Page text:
‘I Feel Like Just a Number’: Pa. Associates Balk at High Pay in Exchange for Big Law Grind

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Though largely content with their access to cutting-edge legal projects and top-of-market pay, some associates at Philadelphia’s Big Law firms are grappling with the lack of work-life balance that comes from having to meet a quota for billable hours, while others are anxious that a faltering economy will lead to layoffs last seen in the spring of 2020.

These concerns come from responses to this year’s Midlevel Associate Survey, in which many respondents also voiced a common refrain about the reality of Big Law work culture: mental health challenges aren’t native to their firm but to the legal industry more broadly, though the high pay serves to discourage them from seeking other work.

“I think the legal profession, especially Big Law, needs to recognize that throwing money at people is not always the way to solve a problem,” wrote a fourth-year associate in Philadelphia.

“As has long been the case, in an industry that calls for extremely long hours, mental health is often shunted to the side in favor of the all-mighty billable hour,” wrote another. “A realignment of priorities appears to be in process, but still the issue remains.”

A third-year associate in Philadelphia said their firm “faces the same challenge as all other firms,” which is to say, tempering a work culture that many associates find psychologically unhealthy.

“For most people, it is not healthy nor sustainable to work at the expected pace for more than just a handful of years,” they said. “Until law firms as a whole make that realization, they will have difficulty retaining associates.”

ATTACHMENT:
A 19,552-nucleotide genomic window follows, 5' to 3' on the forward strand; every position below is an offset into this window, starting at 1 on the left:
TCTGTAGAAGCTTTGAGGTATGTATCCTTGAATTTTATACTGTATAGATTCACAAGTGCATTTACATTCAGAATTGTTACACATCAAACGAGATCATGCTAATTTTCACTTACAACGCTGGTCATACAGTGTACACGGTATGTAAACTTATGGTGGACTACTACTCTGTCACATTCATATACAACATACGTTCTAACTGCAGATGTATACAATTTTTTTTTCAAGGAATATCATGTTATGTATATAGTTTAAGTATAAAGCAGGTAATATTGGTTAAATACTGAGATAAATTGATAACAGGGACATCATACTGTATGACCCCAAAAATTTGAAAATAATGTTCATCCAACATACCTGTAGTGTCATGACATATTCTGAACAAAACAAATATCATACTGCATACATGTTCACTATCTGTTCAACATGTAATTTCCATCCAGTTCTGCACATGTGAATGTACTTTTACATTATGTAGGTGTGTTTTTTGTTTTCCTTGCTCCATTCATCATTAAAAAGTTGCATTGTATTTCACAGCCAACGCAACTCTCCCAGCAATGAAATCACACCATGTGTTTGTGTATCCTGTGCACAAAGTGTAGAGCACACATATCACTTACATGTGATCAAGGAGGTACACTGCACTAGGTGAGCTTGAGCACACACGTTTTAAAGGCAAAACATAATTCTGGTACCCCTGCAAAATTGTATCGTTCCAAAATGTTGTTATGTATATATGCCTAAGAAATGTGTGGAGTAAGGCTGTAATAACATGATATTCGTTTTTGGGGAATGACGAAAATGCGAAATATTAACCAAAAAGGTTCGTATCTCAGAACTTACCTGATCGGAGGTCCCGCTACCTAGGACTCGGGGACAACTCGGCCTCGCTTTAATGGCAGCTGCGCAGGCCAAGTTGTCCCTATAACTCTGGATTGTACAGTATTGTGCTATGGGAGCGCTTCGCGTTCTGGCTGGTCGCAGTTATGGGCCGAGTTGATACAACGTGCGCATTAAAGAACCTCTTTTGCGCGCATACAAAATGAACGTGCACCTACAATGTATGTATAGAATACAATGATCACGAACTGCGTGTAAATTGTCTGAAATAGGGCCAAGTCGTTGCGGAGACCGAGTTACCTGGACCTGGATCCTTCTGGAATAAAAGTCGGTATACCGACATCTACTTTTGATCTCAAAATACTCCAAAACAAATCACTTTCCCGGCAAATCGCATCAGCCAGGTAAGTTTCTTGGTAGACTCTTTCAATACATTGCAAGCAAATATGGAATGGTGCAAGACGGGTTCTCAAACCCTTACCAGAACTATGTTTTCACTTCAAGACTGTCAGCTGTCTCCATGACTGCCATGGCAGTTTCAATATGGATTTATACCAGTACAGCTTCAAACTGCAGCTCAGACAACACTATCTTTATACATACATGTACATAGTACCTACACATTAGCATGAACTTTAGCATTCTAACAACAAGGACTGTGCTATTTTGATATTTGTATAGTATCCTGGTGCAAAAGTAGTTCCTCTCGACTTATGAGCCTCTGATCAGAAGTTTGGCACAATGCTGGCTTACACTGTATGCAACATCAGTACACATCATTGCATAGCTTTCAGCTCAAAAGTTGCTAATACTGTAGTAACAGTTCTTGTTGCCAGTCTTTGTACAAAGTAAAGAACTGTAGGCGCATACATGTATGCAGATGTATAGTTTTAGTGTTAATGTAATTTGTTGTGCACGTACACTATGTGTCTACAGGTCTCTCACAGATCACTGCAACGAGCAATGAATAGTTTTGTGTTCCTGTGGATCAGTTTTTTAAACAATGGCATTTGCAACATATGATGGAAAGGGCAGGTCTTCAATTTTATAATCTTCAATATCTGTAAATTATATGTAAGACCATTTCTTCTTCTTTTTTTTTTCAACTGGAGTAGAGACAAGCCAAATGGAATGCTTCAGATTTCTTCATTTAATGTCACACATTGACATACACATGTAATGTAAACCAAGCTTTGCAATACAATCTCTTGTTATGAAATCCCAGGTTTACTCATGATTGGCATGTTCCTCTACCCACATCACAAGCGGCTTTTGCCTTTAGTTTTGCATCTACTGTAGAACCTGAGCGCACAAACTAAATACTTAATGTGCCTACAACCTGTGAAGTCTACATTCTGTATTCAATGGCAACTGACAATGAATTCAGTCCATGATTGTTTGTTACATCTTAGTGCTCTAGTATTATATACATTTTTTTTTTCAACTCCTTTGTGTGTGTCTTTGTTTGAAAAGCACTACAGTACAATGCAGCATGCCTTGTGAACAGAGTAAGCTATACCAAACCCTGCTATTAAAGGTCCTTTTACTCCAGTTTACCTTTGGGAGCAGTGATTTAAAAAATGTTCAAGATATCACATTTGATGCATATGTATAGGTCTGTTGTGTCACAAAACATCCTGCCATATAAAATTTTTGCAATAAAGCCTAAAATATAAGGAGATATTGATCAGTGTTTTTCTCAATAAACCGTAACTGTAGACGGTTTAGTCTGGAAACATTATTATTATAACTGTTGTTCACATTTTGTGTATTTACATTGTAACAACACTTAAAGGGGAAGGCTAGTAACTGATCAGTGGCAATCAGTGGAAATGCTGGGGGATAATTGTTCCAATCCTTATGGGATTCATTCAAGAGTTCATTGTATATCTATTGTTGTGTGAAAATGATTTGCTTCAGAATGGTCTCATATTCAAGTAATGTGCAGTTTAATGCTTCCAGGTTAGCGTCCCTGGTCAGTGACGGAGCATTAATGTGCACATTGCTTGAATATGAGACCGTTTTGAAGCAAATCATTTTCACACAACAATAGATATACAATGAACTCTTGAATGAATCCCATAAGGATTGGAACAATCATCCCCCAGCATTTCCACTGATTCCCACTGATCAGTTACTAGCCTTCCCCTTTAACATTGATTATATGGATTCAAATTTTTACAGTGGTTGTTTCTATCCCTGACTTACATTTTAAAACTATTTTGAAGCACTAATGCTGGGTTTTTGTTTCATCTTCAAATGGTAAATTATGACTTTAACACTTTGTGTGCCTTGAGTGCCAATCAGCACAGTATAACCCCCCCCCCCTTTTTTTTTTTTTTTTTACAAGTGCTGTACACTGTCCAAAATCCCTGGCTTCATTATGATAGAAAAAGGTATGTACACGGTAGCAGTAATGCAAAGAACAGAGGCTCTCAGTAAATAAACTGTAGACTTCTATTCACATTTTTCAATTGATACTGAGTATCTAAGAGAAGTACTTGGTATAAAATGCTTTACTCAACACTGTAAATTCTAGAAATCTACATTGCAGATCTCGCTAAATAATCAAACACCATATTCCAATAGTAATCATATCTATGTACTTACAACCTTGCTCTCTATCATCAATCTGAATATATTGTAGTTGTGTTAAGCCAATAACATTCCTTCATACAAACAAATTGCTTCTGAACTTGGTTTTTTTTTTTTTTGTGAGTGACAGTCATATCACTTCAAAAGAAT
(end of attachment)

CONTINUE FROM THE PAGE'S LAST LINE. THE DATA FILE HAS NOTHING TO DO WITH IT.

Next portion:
One pattern that emerged among responses from Pennsylvania-based associates is the tradeoff between free time and compensation. Those who reported having a better work-life balance also complained about lower pay while those who were pleased with their pay said they didn’t have as much time to themselves.

Asked what needs to change about the legal profession to improve mental health, a fifth-year associate offered a list of suggestions: fewer hours, more flexibility and setting “realistic client expectations so as to avoid non-emergency emergency work so there isn’t an unfair expectation of evening or weekend work when it is not actually necessary.”

Billable hour requirements have long been the target of disfavor by lawyers, and midlevel associates who responded to the survey were no different. According to the same fifth-year who offered the list of suggestions, “most people would accept a lower salary for a lower billable requirement.”

It doesn’t help the situation when firms assign time-consuming work that can’t be logged against these requirements, according to many respondents who suggested firms allow them to gain billable hour credit for some non-billable work.

A third-year associate lamented a “heavy focus on the billable hours requirement, because some associates are given non-billable work that doesn’t appreciably advance their careers from a billable hours perspective.”

Another associate commented on their firm’s use of an offsite administrative resource hub, which has become common among Big Law firms that have established remote sites in low-cost markets where legal assistants are tasked with firmwide administrative duties.

“I could probably bill an extra 45 to 60 minutes a day on average if we had onsite administrative assistants rather than having to send stuff to an assistant pool,” said the associate, a fourth-year.

Words for the Top Brass

Asked what message they would convey to their firm’s senior leadership, multiple associates said they feel like their individuality has been reduced to a number on a spreadsheet.